🫧News - Despite significant investment in the AI sector, analysts fear that many AI companies are overvalued, raising concerns about the emergence of an "AI bubble." (For context, a bubble refers to a period where prices of assets or investments skyrocket unrealistically, driven mainly by hype and speculation, rather than their true worth.)

In a recent research note, tech analyst Richard Windsor used an interesting analogy to explain the risks of the ongoing AI craze. He compared the current situation to a game of musical chairs, where money floods into the AI sector without proper checking of company basics, adding that this could spell trouble for investors when the music stops.

Furthermore, Windsor drew parallels between the AI hype today and past speculative bubbles, like the internet boom in 1999 and the enthusiasm for autonomous driving in 2017.

👨‍💼What's more? Other industry experts have also expressed similar concerns: Kai Wu, founder of Sparkline Capital, warns of a “huge boom” in AI investment, with some pursuing exposure at any cost while others anticipate a bubble burst. Emad Mostaque, ousted CEO of Stability AI, predicts that the AI bubble could surpass all others, dubbing it the “dot AI” bubble. Additionally, Jeffrey Gundlach, CEO of DoubleLine Capital, likens the current AI craze to the dot-com bubble, while John Hussman of Hussman Investment Trust warns of extreme speculation.

🙆🏻‍♀️What else is happening?

🌞Interesting facts

  • According to a study by IBM, bots are able to address 80% of regular user inquiries, resulting in a reduction of more than 30% in customer support expenses.

  • In 2018, a machine in Microsoft's translation system achieved human-level accuracy when translating a Chinese news article into English. The accuracy was confirmed by external human evaluators who compared the machine's output to two independent human translations.

  • AI is getting smarter and could outsmart humans in the future. With its ability to learn, AI is expected to reach the intelligence level of adults by 2029, a significant advancement from its 2013 status, which was comparable to a 4-year-old's intelligence.

👩🏼‍🚒Discover mind-blowing AI tools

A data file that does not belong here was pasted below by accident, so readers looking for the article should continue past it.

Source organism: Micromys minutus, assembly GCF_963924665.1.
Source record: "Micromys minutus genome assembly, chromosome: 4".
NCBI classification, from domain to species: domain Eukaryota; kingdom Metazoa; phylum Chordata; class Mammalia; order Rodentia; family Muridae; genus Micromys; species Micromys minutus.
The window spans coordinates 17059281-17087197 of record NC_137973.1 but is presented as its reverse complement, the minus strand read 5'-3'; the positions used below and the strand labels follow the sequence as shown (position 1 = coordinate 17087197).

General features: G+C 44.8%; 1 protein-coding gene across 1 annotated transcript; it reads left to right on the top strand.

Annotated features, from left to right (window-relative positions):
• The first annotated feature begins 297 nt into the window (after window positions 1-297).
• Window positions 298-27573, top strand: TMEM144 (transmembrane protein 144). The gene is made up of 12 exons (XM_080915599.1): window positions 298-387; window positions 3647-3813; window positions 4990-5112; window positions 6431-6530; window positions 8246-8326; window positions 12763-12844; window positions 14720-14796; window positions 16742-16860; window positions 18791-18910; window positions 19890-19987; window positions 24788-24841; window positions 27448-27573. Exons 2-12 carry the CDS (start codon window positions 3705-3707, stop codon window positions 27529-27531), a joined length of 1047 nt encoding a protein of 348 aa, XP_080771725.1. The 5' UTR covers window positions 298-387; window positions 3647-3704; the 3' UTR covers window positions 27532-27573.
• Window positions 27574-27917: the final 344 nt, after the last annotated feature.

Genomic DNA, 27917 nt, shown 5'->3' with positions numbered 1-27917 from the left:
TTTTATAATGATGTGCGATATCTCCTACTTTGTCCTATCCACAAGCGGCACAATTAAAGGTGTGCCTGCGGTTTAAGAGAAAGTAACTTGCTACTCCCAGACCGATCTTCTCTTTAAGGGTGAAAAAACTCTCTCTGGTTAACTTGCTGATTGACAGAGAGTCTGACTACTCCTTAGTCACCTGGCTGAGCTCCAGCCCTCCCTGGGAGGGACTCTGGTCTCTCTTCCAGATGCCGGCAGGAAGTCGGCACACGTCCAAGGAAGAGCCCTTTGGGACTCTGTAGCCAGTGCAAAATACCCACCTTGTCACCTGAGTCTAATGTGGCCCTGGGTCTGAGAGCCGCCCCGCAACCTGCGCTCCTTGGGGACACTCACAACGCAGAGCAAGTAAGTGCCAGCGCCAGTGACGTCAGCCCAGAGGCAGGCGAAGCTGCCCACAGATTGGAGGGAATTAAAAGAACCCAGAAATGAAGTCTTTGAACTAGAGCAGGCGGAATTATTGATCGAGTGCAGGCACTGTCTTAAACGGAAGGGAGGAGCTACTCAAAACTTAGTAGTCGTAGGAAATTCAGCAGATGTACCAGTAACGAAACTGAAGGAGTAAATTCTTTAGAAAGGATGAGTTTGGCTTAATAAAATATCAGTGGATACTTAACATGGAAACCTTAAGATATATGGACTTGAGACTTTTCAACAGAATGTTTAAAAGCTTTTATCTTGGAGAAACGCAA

1. Elai.io - A platform that allows users to generate AI videos from text without the need for a camera or studio ($29/month)

  2. Undetectable AI - A tool designed to transform AI-generated content into human-like text that cannot be detected by AI ($14.99/month)

  3. Zyng - A platform that allows users to instantly create amazing product posts by uploading product images ($0.05/image)

  4. Beatoven.ai - A tool that helps users compose unique mood-based music to suit every part of their video or podcast ($3.59/month)

  5. Final Round - An AI-powered interview preparation tool that helps job seekers ace their interviews ($99/month)

  6. Teach-O-Matic - A tool that helps users create how-to videos from text instructions (Open Source)

  7. Securewoof - An AI-powered malware scanner that checks executable files for maliciousness (Free) 

  8. 60sec.site - A no-code website builder that allows users to create a landing page in just 60 seconds ($10/month)

  9. PDF Candy - Allows users to convert files to and from PDF format ($3.60/month)


Myth - AI understands context perfectly

Fact - AI does not understand context perfectly. Despite its capabilities, AI struggles with nuanced context, including humor and cultural differences. It may misinterpret information due to limited inference, changing context, emotional subtleties, and unstructured data challenges. Its lack of common sense further hampers comprehensive contextual understanding.